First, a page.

Ten best free applications that you probably didn’t know about.
I’m a big fan of FREE STUFF, so it should be no surprise that I gravitate towards free software. Sure much of it is junkie, but there are some realy diamonds out there that haven’t hit the mainstream yet. Here’s my favorite 10.
1. Logmein (https://secure.logmein.com)
Ever find yourself away from home and wishing you could e-mail yourself something? Or maybe you have a mother-in-law who lives 4 states away and is always having computer problems, and instead of loading up the kids in the family trickster for a marriage-trying trip, you could just log in to her computer remotelyÂ¦.without her needing to do anything? This is where Logmein comes in. There are lots of products out there that will do this, but very few will do all these things as well as Logmein ds for free.
2. Mesh (http://www.mesh.com)
Microsoft has a knack of not promoting some of the apps that they offer. Mesh is one of those apps. Another computer sharing application, but Mesh displays all the computers in a 3-D rotating ring and also offers a Web DesktopÂ that syncs with all the computers on your Mesh. There is a promise of making Mesh work on Macs, but I haven’t yet seen it work. Mesh is super responsive and I really like how it feels while using it! The interface is clean and intuitive and I think the reason Microsoft ds not promote it is too many people would use it!
Yet another non-marketed gem from Microsoft. Photostory 3 is one of the easiest ways to create a very professional photo slideshow complete with background music (MP3 or you can create your own with the built-in music generator) and narration. The application is super easy to use and the results are far superior that some softwares that I’ve paid to use. The only downfall is that it dsn’t have a built-in burning application to burn the slideshow to CD or DVD.
4. Orb (http://www.orb.com)
Like many people, I don’t get to stay at home with my vault of audio and video goodness at my disposal. This is where Orb steps in. Orb allows a simple way to put your audio, photos and video online and accessible to your little antsy fingertips. One of my favorite features is the ability to stream webcams live on the internet, so if I miss my dog, I can log in and see and hear him. Very slick and very easy to set up!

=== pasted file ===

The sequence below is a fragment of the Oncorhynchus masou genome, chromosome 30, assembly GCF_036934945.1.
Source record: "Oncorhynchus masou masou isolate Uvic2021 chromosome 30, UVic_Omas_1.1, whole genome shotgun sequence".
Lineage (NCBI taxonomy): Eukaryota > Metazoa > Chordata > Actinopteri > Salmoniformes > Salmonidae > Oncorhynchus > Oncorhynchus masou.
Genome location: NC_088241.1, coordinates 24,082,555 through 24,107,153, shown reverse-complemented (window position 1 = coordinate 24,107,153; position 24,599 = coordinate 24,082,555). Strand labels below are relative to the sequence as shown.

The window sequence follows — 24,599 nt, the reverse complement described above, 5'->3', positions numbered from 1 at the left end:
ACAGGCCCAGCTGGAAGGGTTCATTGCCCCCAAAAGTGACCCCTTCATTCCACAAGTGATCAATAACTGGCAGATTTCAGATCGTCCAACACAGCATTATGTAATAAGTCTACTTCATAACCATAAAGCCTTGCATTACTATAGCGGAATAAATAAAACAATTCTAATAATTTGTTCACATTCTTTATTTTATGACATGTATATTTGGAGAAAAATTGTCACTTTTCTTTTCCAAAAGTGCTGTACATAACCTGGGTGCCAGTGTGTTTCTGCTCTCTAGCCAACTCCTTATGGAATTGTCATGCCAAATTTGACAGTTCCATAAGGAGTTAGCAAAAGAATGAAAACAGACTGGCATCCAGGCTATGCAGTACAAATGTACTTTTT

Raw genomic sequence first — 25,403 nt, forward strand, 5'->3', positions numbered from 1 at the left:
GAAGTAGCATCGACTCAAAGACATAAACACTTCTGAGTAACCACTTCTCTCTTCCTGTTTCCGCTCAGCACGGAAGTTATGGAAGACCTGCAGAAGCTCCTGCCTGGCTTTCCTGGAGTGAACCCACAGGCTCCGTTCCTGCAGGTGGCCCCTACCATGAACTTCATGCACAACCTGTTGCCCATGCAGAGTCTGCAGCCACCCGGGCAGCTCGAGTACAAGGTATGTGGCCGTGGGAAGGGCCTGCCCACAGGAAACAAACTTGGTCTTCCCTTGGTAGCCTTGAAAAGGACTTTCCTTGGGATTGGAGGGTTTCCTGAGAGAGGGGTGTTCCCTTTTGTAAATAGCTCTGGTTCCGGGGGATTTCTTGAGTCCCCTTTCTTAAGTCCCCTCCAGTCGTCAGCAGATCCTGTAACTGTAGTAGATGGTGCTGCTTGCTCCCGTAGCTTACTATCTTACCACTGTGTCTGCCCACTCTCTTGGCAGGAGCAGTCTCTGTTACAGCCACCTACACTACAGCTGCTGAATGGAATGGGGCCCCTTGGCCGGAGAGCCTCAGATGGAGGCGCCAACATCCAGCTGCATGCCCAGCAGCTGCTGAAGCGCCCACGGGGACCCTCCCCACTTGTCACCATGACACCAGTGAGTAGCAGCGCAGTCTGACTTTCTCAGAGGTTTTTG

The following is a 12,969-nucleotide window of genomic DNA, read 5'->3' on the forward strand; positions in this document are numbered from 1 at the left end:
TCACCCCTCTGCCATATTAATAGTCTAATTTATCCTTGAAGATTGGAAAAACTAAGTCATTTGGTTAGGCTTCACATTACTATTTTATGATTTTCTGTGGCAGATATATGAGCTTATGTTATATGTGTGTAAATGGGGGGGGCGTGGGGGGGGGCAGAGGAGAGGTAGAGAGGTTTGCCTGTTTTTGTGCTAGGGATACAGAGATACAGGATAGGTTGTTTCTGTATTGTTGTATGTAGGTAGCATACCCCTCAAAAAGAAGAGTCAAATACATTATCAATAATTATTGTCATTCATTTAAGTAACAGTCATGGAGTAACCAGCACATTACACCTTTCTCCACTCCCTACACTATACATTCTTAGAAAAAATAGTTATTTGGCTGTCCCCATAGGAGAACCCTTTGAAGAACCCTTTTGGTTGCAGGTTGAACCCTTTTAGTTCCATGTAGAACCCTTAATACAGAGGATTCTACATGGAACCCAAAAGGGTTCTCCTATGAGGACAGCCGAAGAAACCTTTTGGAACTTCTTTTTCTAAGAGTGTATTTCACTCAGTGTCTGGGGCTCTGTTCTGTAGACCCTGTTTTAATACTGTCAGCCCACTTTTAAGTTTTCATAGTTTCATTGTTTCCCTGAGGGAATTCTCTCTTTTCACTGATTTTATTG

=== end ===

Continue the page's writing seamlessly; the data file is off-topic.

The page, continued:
5. Dropbox (http://www.getdropbox.com/)
Wouldn’t it be nice to have a storage cloud of your own to store items and further more wouldn’t it be nice if it synced with your other computers? That’s Dropbox. I use it to store keepersÂ or documents and small apps that I want in multiple places or to ensure I don’t lose it. Dropbox installs easily and creates a folder on your computer. Drag the files you want to sync into the Dropbox and dropbox takes care of the rest. All the other computers you log into the dropbox with can now access and upload their own files. A great solution for simple collaboration or small off site back ups.
6. MWSnap (http://www.mirekw.com/winfreeware/mwsnap.html)
If you need to do lots of screenshots for websites or manuals, this is a great tool. It has a nice zoom tool to enlarging parts of the screen to draw focus to it, a ruler for measuring the size of items in the shot, and can export in BMP, JPG, TIFF, PNG and GIF.
7. Camstudio (http://sourceforge.net/projects/camstudio/files/)
If you need to create a screencast, this a a great free tool. Comparable to Camtasia or Adobe’s Captivate, it’s not as feature-rich as those, but it will get the job done. It will record whatever you do on your screen and produce and AVI or SWF output. Plus you can narrate as you go through a microphone. This is the easiest way to convey complex techniques or just a way of communicating step by step instructions.
8. DimDim (http://www.dimdim.com)
A tool similar to WebEx, DimDim allows you to create free webinar-style sessions where you can share screens, whiteboards, presentation, web pages and even voice and video. I have been super impressed with DimDim in that it supports up to 20 people, it dsn’t require any installation and it handles the voice and video, unlike some other pay-for softwares. Sure, it isn’t as ubiquitious as WebEx (I’m certainly not going to tell someone to DimDim meÂ, but for free, this is a wonderful offering.
9. Ning (http://www.ning.com)
If you’ve ever wanted a web site for your church group, scouting group, or maybe even class reunion, then Ning is the place to go. It’s a DYI social networking site that allows you to roll your own blog/forum/event feed/calendar/whatever. I’ve used Ning for several side projects to collaborate with large and small groups of people. I also use Ning for a special interest web site-BisManPhoto.com, which is a site devoted to camera lovers in the Bismarck/Mandan North Dakota area. The sites scale wonderfully and gives me the freedom to worry about content rather than functionality.
10. Qik (http://qik.com)
Everyone carries their cellphones with them all the time. Ever wanted to stream live video from your phone? That’s what Qik ds and it ds it beautifully. Great for budding independent journalists wanting to stream live to the web (and post an alert on twitter simultaneously) and it’s equally great to share part of your vacation with people at home. The stream is recorded from your phone and saved for posterity so people who couldn’t see the live stream can watch it archived on the Qik site.